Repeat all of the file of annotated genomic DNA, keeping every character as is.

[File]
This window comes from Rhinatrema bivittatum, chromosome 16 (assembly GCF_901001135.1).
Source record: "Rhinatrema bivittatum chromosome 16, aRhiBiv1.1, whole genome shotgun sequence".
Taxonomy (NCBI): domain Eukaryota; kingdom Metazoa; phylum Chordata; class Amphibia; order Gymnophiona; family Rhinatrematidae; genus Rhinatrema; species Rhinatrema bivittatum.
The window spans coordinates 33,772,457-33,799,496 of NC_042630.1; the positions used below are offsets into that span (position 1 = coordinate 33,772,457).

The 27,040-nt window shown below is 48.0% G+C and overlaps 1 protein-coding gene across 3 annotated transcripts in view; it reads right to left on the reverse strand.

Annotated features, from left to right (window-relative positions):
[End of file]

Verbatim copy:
This window comes from Rhinatrema bivittatum, chromosome 16 (assembly GCF_901001135.1).
Source record: "Rhinatrema bivittatum chromosome 16, aRhiBiv1.1, whole genome shotgun sequence".
Taxonomy (NCBI): domain Eukaryota; kingdom Metazoa; phylum Chordata; class Amphibia; order Gymnophiona; family Rhinatrematidae; genus Rhinatrema; species Rhinatrema bivittatum.
The window spans coordinates 33,772,457-33,799,496 of NC_042630.1; the positions used below are offsets into that span (position 1 = coordinate 33,772,457).

The 27,040-nt window shown below is 48.0% G+C and overlaps 1 protein-coding gene across 3 annotated transcripts in view; it reads right to left on the reverse strand.

Annotated features, from left to right (window-relative positions):